Saturday 17 March 2018

Comment - It's easy to scoff but defiant Tiger Woods should be pitied not mocked

Tiger Woods. Photo: Jeff Gross/Getty Images
Tiger Woods. Photo: Jeff Gross/Getty Images

James Corrigan

So, less than a month into his long-awaited comeback, it has already come to this. Tiger Woods is not even fit enough to stage a press conference, never mind stage a fairytale return to the winner’s enclosure.

Of course, many a cynic will have giggled, if not guffawed, at the announcement which came late on Tuesday and enquire what colour the sky happens to be in the world of those of us who believe he could not visit the media centre at the Genesis Open because of “medical advice”.

Yet, although Woods, and, more pertinently, his camp, have played footsie with the truth on more than one occasion, one thing he has always remained genuine to is his charity. Woods is not planning on doing any promotional work at the Riviera event which supports his foundation this week and as someone who has gone out of his way to raise attention and thus funds for disadvantaged children that will hurt. But that is where he is at the moment. In pain and at a loss of what to do next.

Imagine being a 41-year-old and, after coming back after an 18-month absence, being told by your doctor that you have “to limit your activities” to the extent of not being able to take a few questions, shake a few hands and pose in a few publicity shots. Imagine holding out hopes that you can challenge for the Masters and, less than eight weeks out, being advised that your body cannot cope with sitting still on a padded chair for 15 minutes.

Woods is not stupid and will be acutely aware that social media will be having yet another field day at his expense. Originally his press conference had been due on Tuesday, was then put back to Wednesday and then cancelled altogether. “After receiving daily treatment the last several days on his on-going back spasms, Tiger Woods has again been advised by doctors to limit all activities and will not hold a press conference Wednesday,” the statement said. “It will not be rescheduled.”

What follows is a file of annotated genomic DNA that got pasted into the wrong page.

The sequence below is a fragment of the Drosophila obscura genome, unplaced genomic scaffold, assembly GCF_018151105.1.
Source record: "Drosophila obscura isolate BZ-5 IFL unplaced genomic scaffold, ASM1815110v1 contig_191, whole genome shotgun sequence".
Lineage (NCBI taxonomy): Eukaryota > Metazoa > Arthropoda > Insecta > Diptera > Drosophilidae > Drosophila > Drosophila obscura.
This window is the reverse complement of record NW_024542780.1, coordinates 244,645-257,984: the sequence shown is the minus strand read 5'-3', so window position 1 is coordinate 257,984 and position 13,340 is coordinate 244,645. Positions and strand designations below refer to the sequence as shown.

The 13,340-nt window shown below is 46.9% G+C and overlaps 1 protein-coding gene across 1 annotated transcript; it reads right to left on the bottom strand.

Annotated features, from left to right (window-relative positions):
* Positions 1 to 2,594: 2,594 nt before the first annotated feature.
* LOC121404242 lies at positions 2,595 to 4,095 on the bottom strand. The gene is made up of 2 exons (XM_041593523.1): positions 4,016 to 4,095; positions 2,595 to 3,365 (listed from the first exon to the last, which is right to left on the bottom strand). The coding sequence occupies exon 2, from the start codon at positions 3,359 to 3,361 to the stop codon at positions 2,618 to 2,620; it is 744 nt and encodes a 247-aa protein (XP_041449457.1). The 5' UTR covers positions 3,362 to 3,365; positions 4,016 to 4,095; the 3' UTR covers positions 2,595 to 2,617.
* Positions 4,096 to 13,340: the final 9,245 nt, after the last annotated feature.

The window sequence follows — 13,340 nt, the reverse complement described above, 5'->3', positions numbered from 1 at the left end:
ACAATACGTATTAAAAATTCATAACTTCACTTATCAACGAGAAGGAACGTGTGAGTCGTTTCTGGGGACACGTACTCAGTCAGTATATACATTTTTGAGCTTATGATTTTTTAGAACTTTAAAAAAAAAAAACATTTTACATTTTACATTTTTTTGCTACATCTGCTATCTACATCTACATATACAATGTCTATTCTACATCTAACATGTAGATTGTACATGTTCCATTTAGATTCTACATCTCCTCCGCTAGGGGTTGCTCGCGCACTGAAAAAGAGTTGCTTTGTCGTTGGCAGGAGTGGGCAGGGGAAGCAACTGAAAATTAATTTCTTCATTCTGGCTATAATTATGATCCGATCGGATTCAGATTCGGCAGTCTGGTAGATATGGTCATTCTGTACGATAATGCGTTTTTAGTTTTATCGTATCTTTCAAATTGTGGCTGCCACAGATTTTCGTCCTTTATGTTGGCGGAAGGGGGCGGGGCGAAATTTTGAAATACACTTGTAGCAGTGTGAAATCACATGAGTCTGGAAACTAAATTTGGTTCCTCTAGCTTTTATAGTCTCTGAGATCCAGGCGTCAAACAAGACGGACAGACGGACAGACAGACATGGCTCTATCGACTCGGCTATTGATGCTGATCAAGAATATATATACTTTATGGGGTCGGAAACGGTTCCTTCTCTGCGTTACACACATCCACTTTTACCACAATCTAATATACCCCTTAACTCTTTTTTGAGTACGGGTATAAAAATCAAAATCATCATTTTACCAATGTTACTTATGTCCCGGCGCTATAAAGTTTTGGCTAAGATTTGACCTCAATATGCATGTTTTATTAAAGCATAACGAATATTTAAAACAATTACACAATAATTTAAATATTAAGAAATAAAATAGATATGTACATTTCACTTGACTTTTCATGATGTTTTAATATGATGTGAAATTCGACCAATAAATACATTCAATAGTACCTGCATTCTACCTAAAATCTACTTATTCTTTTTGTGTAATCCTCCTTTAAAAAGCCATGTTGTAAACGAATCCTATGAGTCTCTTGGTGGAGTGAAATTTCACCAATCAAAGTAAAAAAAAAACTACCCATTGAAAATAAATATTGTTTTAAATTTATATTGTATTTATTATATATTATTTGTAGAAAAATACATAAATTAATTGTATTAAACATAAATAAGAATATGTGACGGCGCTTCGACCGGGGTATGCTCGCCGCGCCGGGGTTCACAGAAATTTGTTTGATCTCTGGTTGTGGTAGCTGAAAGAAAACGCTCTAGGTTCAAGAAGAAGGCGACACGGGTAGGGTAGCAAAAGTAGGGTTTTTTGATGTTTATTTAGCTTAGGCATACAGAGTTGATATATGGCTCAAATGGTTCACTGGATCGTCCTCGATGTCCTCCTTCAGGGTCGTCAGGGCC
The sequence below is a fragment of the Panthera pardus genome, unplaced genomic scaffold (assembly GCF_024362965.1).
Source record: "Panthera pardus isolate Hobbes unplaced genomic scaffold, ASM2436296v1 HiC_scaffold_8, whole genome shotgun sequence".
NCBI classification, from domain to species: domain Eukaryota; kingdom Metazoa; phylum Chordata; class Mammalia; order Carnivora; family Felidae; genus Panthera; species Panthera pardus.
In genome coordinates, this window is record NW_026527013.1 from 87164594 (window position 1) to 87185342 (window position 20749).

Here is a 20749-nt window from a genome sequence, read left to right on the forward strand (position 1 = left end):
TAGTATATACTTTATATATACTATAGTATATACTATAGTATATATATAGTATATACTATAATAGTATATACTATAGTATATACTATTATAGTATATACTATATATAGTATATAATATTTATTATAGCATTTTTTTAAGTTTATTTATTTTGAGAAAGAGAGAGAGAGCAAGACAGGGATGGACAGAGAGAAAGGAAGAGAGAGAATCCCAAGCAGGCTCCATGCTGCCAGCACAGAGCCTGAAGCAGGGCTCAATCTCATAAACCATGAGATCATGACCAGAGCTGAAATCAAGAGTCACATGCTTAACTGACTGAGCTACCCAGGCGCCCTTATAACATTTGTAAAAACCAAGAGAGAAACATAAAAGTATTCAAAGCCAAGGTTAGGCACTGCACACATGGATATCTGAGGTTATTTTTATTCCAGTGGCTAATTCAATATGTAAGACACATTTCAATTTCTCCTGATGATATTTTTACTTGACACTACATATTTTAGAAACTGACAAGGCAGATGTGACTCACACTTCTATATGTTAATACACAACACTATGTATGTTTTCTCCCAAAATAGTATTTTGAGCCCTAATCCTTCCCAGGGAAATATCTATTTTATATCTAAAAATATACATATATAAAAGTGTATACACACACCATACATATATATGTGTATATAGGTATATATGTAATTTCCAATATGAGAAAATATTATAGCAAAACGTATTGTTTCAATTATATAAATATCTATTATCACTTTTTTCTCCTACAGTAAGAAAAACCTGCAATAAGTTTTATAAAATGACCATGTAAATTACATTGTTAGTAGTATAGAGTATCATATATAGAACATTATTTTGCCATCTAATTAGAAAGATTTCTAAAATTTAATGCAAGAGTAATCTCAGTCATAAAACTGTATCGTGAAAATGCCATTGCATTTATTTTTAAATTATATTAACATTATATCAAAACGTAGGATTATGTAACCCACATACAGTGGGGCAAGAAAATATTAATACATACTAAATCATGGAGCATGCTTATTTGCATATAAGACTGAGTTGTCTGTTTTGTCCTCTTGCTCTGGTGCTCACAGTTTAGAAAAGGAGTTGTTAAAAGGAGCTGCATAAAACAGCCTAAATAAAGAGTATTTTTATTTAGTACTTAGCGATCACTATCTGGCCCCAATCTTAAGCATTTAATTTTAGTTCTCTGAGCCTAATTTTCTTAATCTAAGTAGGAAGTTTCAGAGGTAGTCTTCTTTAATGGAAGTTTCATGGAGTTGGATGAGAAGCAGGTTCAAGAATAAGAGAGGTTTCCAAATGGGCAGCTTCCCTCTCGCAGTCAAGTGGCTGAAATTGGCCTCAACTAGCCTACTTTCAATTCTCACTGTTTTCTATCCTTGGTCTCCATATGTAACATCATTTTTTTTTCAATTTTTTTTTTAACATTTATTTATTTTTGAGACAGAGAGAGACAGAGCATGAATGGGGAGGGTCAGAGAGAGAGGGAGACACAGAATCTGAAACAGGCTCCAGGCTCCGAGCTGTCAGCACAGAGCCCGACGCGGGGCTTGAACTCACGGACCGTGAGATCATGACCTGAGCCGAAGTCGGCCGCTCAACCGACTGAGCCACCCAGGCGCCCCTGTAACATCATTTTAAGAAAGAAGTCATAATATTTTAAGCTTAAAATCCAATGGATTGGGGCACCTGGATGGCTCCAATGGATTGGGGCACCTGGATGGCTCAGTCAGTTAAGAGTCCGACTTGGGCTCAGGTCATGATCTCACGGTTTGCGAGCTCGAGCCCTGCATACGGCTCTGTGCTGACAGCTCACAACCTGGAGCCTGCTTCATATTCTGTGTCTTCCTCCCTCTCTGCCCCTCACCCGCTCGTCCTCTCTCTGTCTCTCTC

Cue the mockery merchants, with one blogger concluding that the spasms must have spread to his voicebox. Except, it is not funny, it is sad. Indeed, this pathetic scenario perfectly sums up this stage of his career.  And his manager, Mark Steinberg, only makes it worse. “This isn't about him not doing a press conference,” Steinberg told ESPN, pre-empting the taunts. “What is going to be accomplished? What is he going to say? That he hopes his back spasms calm down?”

Yah, that's right, Mr Steinberg, Tiger would probably have told us nothing. Like usual. Is the agent in the dark about Woods’s reputation when it comes to speaking to the media? Has he forgotten that less than two weeks ago in Dubai, Woods came off after a 77 and insisted he had been “in no pain at all”? For five hours we had watched him walking like an arthritic OAP and had clearly heard him making low, moaning “moo” sounds after hitting shots. What, was this yet another case of fake moos? It certainly seemed that way the next morning when he withdrew.

So, no, Steinberg should not effectively have said that it does not matter whether Woods spoke to the press or not. Because it does. It matters because the public still cares about Woods and if you don’t believe that one only needs to look at the internet traffic. Rory McIlroy and Jordan Spieth still cannot even approach Woods's numbers.

Alas, so much of this interest is becoming increasingly morbid and cruel. The mean-spirited cry “karma” and “hubris” and claim that Woods is simply hanging on to keep raking in the contracts. Yet ask yourself this. If you had his money would you put yourself through all of this, through the agony and the scorn, merely to add a few more digits to your huge fortune?

Perhaps Woods will soon call it a day, perhaps that will be the only option. But right now he is fighting and he is losing. And that is to be pitied, not mocked.

Sport Newsletter

The best sport action straight to your inbox every morning.

Editor's Choice

Also in Sport